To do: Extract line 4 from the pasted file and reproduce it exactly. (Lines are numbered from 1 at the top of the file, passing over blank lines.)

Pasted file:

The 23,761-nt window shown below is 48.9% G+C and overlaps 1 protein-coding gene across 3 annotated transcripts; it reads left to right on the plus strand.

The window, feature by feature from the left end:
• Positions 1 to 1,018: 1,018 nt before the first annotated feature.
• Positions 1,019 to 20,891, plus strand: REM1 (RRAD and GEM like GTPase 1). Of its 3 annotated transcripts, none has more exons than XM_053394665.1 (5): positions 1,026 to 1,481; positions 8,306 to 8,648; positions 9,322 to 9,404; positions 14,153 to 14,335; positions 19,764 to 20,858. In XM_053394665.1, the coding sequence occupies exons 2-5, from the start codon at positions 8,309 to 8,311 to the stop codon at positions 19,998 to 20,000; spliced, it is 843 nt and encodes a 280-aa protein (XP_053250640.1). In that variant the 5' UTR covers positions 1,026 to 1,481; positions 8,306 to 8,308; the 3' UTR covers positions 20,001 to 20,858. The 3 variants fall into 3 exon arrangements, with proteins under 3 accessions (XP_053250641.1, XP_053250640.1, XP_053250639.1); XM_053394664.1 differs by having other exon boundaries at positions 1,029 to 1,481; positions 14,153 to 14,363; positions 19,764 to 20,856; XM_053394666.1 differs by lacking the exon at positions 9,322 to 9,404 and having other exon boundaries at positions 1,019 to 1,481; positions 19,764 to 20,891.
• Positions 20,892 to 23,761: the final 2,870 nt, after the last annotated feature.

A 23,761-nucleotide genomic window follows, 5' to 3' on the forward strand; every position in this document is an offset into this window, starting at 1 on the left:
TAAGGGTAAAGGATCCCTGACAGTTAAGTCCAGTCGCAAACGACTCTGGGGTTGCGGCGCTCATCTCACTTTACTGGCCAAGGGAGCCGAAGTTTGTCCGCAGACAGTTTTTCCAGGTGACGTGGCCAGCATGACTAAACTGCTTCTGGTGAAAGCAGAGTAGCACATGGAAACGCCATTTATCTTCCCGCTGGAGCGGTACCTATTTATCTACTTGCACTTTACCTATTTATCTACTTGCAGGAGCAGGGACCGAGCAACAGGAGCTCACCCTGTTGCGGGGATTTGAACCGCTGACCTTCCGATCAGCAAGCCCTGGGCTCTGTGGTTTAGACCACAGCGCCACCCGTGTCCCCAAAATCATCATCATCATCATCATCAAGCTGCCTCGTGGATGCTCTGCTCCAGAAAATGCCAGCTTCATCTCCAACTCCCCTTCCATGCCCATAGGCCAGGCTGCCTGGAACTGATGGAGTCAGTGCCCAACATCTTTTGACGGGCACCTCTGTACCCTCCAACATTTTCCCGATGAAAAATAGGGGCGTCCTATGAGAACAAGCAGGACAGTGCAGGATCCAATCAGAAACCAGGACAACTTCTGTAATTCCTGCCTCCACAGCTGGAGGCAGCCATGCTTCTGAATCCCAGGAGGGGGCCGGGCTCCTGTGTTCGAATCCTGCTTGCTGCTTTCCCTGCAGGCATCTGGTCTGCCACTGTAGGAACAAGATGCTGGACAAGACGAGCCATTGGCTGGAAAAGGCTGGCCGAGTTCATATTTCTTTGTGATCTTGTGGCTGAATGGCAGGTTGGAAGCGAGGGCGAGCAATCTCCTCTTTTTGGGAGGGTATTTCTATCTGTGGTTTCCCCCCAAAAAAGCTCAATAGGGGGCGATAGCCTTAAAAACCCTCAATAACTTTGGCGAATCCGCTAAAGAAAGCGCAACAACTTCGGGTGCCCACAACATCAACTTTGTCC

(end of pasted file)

• Positions 1,019 to 20,891, plus strand: REM1 (RRAD and GEM like GTPase 1). Of its 3 annotated transcripts, none has more exons than XM_053394665.1 (5): positions 1,026 to 1,481; positions 8,306 to 8,648; positions 9,322 to 9,404; positions 14,153 to 14,335; positions 19,764 to 20,858. In XM_053394665.1, the coding sequence occupies exons 2-5, from the start codon at positions 8,309 to 8,311 to the stop codon at positions 19,998 to 20,000; spliced, it is 843 nt and encodes a 280-aa protein (XP_053250640.1). In that variant the 5' UTR covers positions 1,026 to 1,481; positions 8,306 to 8,308; the 3' UTR covers positions 20,001 to 20,858. The 3 variants fall into 3 exon arrangements, with proteins under 3 accessions (XP_053250641.1, XP_053250640.1, XP_053250639.1); XM_053394664.1 differs by having other exon boundaries at positions 1,029 to 1,481; positions 14,153 to 14,363; positions 19,764 to 20,856; XM_053394666.1 differs by lacking the exon at positions 9,322 to 9,404 and having other exon boundaries at positions 1,019 to 1,481; positions 19,764 to 20,891.